The latest Menlo Park kerfuffle puts City Council member Kelly Fergusson in the cross-hairs again and this time the critics are making a variety of complaints. Her planned trip to Washington, D.C, to influence Congress members "on funding for high-speed rail" seems to be a problem due to a questionable need for the trip, the cost of the trip, and more recently, an alleged conflict of interest due to her employment at Siemens, a company that some say wants the contract to build high-speed rail.
The high-speed-rail issue in Menlo Park has become an animal of many colors and stripes. Ms. Fergusson was one of two council members who approved the city's joining Atherton in a lawsuit opposing the project two years ago. She has also approved the city's participation in two other lawsuits against the project and approved our city's membership in the Peninsula Cities Consortium, an organization that appears to oppose high-speed rail on the Peninsula. One might think that based on these bold acts, she would be appreciated for her devotion to the anti-HSR cause and her trip to D.C. applauded.
Applause is not what she's getting. Because of Ms. Fergusson's employment, she is presumed to be a high-speed-rail proponent. The often-used line, "Do it right or not at all," has left a void in both Ms. Fergusson's and the city's position regarding HSR. It is the kind of expression used by many who want to sound reasonable but also firm. The question that lingers is: What is "right"? Does it mean two, three, or four tracks, a tunnel, a trench, at-grade, on a viaduct, six trains a day, six trains an hour, or not on the Peninsula ever?
No one really knows where Menlo Park stands on any of these variables, as there has not been a full discussion by the council with high-speed rail on an agenda. Mayor Rich Cline has stated that the city "has been on this for two and a half years. It's been in every newspaper. (and) ... nothing has been outside the public light on our position on high-speed rail. ..." While this may be true, it is the council's job to adopt a policy regarding this state-wide project, a project that will bring both benefits and negative impacts to Menlo Park. There appears to be no policy.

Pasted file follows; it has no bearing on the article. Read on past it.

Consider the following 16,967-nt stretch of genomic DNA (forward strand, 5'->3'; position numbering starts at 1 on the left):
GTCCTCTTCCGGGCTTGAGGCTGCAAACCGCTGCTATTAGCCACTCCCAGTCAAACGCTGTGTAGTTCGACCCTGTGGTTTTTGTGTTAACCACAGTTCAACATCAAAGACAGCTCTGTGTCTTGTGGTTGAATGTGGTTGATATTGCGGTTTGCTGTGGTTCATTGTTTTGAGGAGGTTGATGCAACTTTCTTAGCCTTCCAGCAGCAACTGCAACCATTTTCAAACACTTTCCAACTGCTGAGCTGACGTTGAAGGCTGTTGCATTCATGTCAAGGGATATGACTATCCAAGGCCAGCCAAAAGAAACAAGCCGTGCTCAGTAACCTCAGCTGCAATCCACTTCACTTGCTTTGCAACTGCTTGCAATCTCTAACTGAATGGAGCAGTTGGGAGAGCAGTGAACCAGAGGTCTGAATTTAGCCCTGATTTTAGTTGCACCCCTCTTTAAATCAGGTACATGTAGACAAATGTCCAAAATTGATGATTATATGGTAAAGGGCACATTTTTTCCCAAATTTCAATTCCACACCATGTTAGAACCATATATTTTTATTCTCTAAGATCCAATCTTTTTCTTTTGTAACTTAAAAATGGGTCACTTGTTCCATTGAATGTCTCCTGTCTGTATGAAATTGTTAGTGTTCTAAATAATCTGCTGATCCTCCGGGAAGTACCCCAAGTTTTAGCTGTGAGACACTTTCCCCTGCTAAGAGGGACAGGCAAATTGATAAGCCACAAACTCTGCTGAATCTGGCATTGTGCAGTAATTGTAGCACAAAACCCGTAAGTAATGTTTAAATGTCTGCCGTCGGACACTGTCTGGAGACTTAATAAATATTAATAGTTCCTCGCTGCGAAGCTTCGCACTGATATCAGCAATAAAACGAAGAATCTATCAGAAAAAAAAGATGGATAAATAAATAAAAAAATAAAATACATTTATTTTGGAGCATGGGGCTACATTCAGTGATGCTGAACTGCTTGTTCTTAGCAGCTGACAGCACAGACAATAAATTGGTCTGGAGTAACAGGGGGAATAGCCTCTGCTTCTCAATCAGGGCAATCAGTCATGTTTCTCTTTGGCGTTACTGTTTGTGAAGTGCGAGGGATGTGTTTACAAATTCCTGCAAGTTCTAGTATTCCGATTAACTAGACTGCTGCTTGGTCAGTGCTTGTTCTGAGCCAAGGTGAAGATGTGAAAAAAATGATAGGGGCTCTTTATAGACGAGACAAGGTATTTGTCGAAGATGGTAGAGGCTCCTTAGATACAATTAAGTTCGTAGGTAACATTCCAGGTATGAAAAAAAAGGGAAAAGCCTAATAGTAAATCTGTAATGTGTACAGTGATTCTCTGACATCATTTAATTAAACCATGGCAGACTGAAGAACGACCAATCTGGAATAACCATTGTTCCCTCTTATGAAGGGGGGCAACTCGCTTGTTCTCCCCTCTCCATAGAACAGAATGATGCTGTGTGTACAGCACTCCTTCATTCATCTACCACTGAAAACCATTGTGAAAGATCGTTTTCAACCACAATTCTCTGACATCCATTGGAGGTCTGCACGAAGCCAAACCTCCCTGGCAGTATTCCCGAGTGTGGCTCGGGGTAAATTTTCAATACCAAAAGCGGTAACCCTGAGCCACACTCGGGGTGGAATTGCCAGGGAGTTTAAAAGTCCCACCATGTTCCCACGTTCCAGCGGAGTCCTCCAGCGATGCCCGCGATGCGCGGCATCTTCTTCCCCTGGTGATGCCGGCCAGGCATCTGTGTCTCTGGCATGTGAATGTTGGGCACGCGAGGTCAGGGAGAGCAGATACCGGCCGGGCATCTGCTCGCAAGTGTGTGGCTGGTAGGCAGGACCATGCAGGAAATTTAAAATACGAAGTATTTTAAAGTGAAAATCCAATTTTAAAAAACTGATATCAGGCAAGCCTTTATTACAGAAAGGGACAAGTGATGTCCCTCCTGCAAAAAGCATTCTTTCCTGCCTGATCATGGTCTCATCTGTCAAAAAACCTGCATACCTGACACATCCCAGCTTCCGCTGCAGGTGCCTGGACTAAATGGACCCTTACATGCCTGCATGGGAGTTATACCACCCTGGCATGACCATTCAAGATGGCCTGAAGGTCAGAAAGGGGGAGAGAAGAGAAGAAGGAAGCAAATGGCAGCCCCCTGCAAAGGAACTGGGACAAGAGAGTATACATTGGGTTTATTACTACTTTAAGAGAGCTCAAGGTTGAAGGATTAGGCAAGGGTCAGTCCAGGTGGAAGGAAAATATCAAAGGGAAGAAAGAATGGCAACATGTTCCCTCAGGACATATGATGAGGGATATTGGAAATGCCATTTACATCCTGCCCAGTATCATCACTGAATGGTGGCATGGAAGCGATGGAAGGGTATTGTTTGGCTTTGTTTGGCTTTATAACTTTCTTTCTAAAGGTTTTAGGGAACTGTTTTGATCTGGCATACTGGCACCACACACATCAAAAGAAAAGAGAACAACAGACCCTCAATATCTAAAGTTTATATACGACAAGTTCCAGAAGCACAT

This process is overdue and puts Ms. Fergusson in a tough position as she travels to Washington, D.C., carrying a message that may be only hers and has not been adopted in public by the city. If the council had a policy position, Ms. Fergusson's job of influencing key members of Congress would be much easier. It's no surprise she's getting flak from all quarters, most of it not based on substance.
As Mr. Cline asked last Tuesday night, "What's that (high-speed rail) policy going to be?" Apparently, no one knows. Yet we have a paid lobbyist and a council member going to Washington to say something to important people without our knowing what that something is.
Steve Schmidt, former
Menlo Park City Council member